Begin at the Rijksmuseum
Continue at the Van Gogh Museum
Or, Visit Them Individually
The Rijksmuseum and Van Gogh Museum become very crowded throughout the day. We strongly recommend a 9:00 am start time, but we can certainly accommodate requests for other times. The Van Gogh Museum is open late on Fridays; this is the best day for a later start of this combination walk.
No. Unless you remove the museum tickets from your cart, we will purchase tickets on your behalf and your guide will have the advance tickets ready for you. If you remove the tickets from your cart, we will assume you will be purchasing a museum pass or tickets on your own.
Tickets at the Van Gogh Museum are timed and re-entry is not permitted, but you can stay inside the museum as long as you like. Tickets for the Rijksmuseum are not timed and are valid for the whole day, so you can go in and out as much as you like.
Does this tour include any current temporary exhibitions?
The tour visits the permanent collections of each museum. Your entry tickets are valid for temporary exhibitions as well, but often, it is necessary to separately book time slots for visiting the exhibition(s). If you would like to include a particular temporary exhibition, we can usually do so on a private, custom basis. Please get in touch with us for more information and updated pricing.
The Van Gogh Museum is a small building and is the most visited museum in the Netherlands. We keep our private tours capped absolutely at eight people per expert guide in this venue so that we can provide the highest quality experience.
We're happy to discuss your group's needs and how we can accommodate you. Please reach out to us at firstname.lastname@example.org
Born and raised in Istanbul, Lora Sariaslan went to Knox College in Illinois, where she received her B.A. in Art History and Integrated International Studies, and received her M.A. in Art History from the University of Texas at Austin. Lora is currently pursuing her PhD at the University of Amsterdam and working as an independent curator and art historian. She was curator at the Istanbul Museum of Modern Art (Istanbul Modern) and prior to that was curatorial assistant at the Dallas Museum of Art in Texas, USA. She contributes to publications on modern and contemporary art as a member of AICA (International Association of Art Critics) Turkey and as the National Correspondent for the European Museum Forum (EMF) for Turkey.
After finishing his studies in the History of Art and Archaeology at the University of Amsterdam in 2002, Sabry pursued a career in the antiquarian book trade, going on to run a fine art bookstore in Amsterdam, whilst also writing, lecturing and teaching about art. Later he dedicated more time to his work as a writer and art historian. Coming from a Jewish background, Sabry was also always interested in the Jewish history of Amsterdam and has thoroughly studied the life and work of Jewish artists living and working in the Netherlands in this century. He is currently writing a book about German Jewish emigree artists in Amsterdam in the interwar years. The work will come out in fall 2016, published by the renowned Jewish publishing house Querido. Sabry also has extensive guiding experience, specialising on the culture of the Low Countries. He expertise has a vast thematic scope that incorporates the art, architecture, literature and cuisine that helped shape the Netherlands as they are today.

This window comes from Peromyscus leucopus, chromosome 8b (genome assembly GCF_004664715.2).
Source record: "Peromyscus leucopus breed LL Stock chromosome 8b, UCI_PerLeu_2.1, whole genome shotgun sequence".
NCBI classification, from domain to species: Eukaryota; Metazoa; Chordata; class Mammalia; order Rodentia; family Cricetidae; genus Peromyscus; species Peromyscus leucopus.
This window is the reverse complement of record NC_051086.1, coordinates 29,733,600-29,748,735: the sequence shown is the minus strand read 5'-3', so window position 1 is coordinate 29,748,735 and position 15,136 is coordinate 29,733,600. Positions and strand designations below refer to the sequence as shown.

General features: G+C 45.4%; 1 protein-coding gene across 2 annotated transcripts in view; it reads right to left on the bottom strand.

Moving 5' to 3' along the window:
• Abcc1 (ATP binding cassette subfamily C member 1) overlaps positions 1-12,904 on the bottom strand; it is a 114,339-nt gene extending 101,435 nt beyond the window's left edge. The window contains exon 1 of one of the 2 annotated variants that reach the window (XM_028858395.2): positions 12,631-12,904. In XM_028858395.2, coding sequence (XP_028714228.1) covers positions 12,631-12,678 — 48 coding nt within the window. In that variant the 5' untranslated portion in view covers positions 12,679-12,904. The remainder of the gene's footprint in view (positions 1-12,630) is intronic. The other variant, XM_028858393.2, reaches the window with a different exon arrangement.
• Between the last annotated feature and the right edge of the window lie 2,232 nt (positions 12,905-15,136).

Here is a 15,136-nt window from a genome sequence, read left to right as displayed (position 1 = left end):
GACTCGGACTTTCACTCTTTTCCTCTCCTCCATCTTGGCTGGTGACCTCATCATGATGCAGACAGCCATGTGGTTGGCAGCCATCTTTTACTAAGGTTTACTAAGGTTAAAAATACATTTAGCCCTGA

Eve is an art critic and a writer. She comes from an interdisciplinary background (physics, fine art, literature, art history) and completed her PhD at Leeds (2011) on conceptual art and experimental exhibition strategies. Her work examines art’s social practices, multimodality and social semiotics. Eve has worked as a lecturer in Europe and Latin America, and has collaborated with art institutions as a curator, critic and artist in residence. She has recently returned from fieldwork in Brazil, and is working towards the publication of The Travel Diaries – Tales from Latin America. She has spent most of her life traveling and is intrigued by Amsterdam’s multinational and transcultural community, and vibrant artistic scene. She believes that artistic expression is a particular means for imagining and coming together; a window to the world meant to look outward but also, as Baxandall said, at how we are looking at the world.
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